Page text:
Those are the most obvious places fuel burns in a home. Often overlooked sources are:

  • Blocked chimney or flue
  • Cracked or loose furnace exchanger
  • Using an indoor grill
  • Backdrafts and changes in air pressure
  • Running a vehicle, generator, or other combustion engine in an attached garage

If it burns, it produces carbon monoxide.

Typical heater combustion chamber. The source of possible carbon monoxide leaks.

What Are the Symptoms of Carbon Monoxide Poisoning?

According to the Centers for Disease Control and Prevention, the initial symptoms of carbon monoxide poisoning are like the flu but without a fever.

  • Headache
  • Dizziness
  • Weakness
  • Upset Stomach
  • Vomiting
  • Chest pain
  • Confusion

If you experience these symptoms, you should check with a doctor. If you keep breathing carbon monoxide, it can make you pass out or kill you. Because carbon monoxide is not detectable, people or are sleeping or drunk can die from CO poisoning before they have symptoms.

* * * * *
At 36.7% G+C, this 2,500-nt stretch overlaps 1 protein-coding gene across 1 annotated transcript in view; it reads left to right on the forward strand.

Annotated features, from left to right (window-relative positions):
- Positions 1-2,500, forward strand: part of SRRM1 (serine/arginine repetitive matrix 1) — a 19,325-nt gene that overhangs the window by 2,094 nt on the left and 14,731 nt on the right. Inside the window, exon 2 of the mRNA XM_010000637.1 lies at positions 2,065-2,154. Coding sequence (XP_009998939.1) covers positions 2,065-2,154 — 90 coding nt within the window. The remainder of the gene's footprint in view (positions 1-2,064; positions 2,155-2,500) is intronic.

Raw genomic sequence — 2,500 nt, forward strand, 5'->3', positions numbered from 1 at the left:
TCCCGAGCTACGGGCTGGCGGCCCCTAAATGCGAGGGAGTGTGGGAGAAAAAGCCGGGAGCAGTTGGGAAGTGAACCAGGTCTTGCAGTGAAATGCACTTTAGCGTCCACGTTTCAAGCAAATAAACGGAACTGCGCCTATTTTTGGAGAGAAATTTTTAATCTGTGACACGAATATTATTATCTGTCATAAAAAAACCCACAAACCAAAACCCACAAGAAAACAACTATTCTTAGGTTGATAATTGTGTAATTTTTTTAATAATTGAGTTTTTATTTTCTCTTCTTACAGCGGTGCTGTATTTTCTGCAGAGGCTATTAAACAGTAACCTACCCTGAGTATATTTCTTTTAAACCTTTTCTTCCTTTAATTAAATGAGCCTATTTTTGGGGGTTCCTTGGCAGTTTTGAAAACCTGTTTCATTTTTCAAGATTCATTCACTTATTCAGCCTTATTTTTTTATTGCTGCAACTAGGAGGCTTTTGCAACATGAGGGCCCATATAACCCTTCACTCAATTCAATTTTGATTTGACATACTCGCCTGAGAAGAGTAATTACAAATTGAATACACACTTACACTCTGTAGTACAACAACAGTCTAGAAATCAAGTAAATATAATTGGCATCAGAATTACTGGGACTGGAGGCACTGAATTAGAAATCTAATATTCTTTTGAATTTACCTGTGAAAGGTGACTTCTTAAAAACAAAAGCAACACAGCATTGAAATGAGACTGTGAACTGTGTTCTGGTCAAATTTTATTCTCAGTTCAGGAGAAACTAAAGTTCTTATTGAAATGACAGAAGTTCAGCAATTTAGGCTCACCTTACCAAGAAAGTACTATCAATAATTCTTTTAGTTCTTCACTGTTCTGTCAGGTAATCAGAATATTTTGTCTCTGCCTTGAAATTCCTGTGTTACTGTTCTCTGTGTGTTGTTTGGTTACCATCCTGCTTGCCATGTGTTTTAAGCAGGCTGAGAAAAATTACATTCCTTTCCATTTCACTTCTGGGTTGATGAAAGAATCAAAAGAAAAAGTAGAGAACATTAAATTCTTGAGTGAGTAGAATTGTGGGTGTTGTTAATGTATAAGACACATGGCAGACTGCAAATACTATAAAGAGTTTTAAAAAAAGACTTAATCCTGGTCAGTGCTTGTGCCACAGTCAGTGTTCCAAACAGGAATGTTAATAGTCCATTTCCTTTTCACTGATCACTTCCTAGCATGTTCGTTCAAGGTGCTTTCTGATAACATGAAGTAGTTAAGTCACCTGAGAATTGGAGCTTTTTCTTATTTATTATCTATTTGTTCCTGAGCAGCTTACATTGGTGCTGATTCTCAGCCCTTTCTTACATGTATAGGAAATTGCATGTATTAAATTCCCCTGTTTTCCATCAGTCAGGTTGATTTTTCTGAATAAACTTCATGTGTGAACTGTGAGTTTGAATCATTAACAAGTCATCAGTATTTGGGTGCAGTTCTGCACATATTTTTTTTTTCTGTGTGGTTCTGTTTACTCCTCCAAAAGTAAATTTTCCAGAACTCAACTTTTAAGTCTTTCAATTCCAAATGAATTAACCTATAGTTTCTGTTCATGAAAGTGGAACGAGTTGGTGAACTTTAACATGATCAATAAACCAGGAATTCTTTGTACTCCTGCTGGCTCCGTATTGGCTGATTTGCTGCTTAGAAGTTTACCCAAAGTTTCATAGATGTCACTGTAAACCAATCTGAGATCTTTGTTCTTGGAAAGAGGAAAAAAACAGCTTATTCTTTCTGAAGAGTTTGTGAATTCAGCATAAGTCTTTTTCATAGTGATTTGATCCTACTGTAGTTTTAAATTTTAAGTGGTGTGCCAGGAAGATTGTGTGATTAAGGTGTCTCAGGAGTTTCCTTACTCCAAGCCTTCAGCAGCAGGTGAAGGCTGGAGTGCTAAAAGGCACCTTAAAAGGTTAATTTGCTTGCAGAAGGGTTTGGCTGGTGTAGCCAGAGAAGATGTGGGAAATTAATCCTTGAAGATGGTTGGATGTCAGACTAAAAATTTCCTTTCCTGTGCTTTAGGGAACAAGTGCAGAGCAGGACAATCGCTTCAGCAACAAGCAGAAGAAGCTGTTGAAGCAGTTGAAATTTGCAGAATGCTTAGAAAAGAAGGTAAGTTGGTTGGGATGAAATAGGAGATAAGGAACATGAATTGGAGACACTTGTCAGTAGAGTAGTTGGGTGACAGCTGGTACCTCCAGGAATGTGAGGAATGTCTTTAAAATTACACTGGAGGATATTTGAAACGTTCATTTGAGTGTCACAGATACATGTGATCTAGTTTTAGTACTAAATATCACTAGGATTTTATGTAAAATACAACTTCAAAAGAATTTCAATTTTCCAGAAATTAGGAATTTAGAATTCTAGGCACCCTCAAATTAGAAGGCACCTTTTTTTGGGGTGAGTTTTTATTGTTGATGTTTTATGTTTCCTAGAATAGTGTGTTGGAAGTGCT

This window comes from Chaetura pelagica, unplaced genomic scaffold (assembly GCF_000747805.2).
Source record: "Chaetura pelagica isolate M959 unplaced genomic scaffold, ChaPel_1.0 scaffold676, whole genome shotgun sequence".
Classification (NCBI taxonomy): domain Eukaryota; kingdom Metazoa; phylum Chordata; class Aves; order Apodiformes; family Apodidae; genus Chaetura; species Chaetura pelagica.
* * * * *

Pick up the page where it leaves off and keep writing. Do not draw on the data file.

With prolonged or moderate exposure to carbon monoxide the headaches become throbbing, you can become drowsy or confused, and your heart rate increase. Extreme exposure results in drastic reactions in your body: convulsions, unconsciousness, brain damage, heart and lung failure. Without immediate medical attention, these symptoms are followed by death.

Children and the elderly are especially sensitive to carbon monoxide. They can reach deadly stages more quickly than healthy adults. If they exhibit symptoms before you do, pay attention and take action.